int maxArea(vector<int> &height) {
int l(0), r=height.size()1, result(0);
while(l < r){
if(height[l] < height[r]){
result = max(result, height[l] * (r  l));
int pivot = height[l++];
while(l < r && height[l] <= pivot) ++l;
}else{
result = max(result, height[r] * (r  l));
int pivot = height[r];
while(l < r && height[r] <= pivot) r;
}
}
return result;
}
A fast and easyunderstand cpp solution


python version:
def maxArea(self, height): """ :type height: List[int] :rtype: int """ l, r, result = 0, len(height)1, 0 while l < r: if height[l] < height[r]: result = max(result, (rl) * height[l]); pivot = height[l] l += 1 while l < r and height[l] <= pivot: l+=1 else: result = max(result, (rl) * height[r]); pivot = height[r] r = 1 while l < r and height[r] <= pivot: r=1 return result

As I see this algorithm has 3 parts.
1. Checking if there are more possiblities
Keeping the invariant of
l < r
means that left is on the left side of right. Ifl >= r
, it means that: the left is either the same as right (0width > 0area)
 or they're in the wrong order (negative area).
This is used in part 3 too.
2. Finding the max
if (height[l] < height[r]) { result = max(result, height[l] * (r  l)); } else { result = max(result, height[r] * (r  l)); }
which is the same as
result = max(result, min(height[l], height[r]) * (r  l));
Consider a container with two sides (
l
/r
): overflow._  \    \     lr
the area of the container is given by the smaller height (
r
) and their distance (r  l
). Cannot choose the other side (l
) because the water would just overflow. This is symmetric if we draw the column heights the opposite.3. Skipping the values that can't be better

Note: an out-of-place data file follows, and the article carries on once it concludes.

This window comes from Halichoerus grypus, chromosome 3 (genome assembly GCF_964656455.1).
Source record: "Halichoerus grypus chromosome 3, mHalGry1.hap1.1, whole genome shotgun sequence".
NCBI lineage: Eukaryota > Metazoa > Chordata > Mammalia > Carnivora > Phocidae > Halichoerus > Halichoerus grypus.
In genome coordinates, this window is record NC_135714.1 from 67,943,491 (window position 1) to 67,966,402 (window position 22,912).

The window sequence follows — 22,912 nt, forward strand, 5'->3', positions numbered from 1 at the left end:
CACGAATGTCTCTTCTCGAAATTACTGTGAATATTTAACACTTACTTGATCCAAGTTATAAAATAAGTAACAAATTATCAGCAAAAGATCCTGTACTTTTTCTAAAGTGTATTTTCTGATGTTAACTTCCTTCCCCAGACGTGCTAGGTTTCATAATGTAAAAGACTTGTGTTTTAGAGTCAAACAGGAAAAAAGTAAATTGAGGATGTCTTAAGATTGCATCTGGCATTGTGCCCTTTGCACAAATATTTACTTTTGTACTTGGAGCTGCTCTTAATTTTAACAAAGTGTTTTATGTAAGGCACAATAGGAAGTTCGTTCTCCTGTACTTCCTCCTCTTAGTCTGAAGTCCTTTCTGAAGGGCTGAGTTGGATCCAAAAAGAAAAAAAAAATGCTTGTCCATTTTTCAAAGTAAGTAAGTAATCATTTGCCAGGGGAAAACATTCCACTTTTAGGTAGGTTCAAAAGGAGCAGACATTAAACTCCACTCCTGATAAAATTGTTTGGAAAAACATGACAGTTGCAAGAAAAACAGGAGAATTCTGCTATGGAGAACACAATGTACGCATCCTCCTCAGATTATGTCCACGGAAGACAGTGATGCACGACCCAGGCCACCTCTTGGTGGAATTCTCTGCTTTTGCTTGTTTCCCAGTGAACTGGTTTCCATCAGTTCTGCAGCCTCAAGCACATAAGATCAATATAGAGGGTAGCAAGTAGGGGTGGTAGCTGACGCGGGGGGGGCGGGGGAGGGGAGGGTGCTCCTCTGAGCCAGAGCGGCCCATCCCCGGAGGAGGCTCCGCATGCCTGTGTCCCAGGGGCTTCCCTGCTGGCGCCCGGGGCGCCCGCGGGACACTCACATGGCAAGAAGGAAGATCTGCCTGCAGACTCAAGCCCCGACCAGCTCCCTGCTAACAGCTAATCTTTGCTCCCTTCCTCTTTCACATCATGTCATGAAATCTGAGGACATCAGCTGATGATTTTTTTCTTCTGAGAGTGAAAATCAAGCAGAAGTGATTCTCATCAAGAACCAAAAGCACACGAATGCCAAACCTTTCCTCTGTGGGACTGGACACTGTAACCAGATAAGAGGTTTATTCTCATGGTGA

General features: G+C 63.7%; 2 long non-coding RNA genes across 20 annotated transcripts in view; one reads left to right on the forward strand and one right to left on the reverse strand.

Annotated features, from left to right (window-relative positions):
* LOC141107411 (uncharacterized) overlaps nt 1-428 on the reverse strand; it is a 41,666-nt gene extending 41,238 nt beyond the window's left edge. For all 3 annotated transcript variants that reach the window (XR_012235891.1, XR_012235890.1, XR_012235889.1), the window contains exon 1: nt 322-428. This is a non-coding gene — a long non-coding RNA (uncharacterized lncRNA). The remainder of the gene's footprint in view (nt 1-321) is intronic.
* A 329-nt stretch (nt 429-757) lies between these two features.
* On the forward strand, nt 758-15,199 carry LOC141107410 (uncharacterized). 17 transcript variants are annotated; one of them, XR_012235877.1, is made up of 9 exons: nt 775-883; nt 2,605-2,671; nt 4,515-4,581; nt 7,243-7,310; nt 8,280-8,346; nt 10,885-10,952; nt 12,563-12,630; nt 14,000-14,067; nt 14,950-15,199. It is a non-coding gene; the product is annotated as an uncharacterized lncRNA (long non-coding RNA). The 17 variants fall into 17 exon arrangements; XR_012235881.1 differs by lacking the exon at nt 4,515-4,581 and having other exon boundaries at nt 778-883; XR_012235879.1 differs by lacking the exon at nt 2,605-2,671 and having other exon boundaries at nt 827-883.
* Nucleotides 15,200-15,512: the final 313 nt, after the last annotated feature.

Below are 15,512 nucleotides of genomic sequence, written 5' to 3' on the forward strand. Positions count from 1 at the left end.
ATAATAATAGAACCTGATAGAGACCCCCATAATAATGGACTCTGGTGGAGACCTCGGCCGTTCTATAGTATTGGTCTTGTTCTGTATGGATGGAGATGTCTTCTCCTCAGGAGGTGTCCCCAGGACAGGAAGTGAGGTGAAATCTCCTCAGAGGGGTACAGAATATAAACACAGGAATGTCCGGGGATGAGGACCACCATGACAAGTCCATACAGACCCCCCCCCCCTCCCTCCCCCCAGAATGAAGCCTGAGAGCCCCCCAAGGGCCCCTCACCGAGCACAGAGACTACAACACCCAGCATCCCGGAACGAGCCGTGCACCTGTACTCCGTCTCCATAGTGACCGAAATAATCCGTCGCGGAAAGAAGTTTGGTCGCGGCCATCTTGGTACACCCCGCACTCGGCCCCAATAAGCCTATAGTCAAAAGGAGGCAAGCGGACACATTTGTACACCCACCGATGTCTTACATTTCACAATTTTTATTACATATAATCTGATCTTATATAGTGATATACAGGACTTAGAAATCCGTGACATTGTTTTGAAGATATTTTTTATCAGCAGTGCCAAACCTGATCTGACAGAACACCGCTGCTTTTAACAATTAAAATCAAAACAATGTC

if (height[l] < height[r]) { int pivot = height[l++]; while(l < r && height[l] <= pivot) ++l; } else { int pivot = height[r]; while(l < r && height[r] <= pivot) r; }
Removing the optimizations (postincrements) and the bounds checking (
l < r
, see part 1):if (height[l] < height[r]) { int pivot = height[l]; while (height[l] <= pivot) ++l; } else { int pivot = height[r]; while (height[r] <= pivot) r; }
it's easier to see that it's looking for the next element that is bigger than the pivot.
The two branches are just for choosing which side to start looking for a better possibility. The smaller side must be chosen, because the area is contained bymin(height[l], height[r])
(see part 2).Anything smaller than or equal to the pivot can be skipped because:
 the distance between current
l
andr
is getting smaller, so area getting smaller too  if a height is smaller than pivot the area is smaller too
If we find a bigger than pivot height we can hope for a bigger area (depending on how much taller it is).
The postincrement optimization is just there to not run an unnecessary loop of thewhile
for the pivot itself.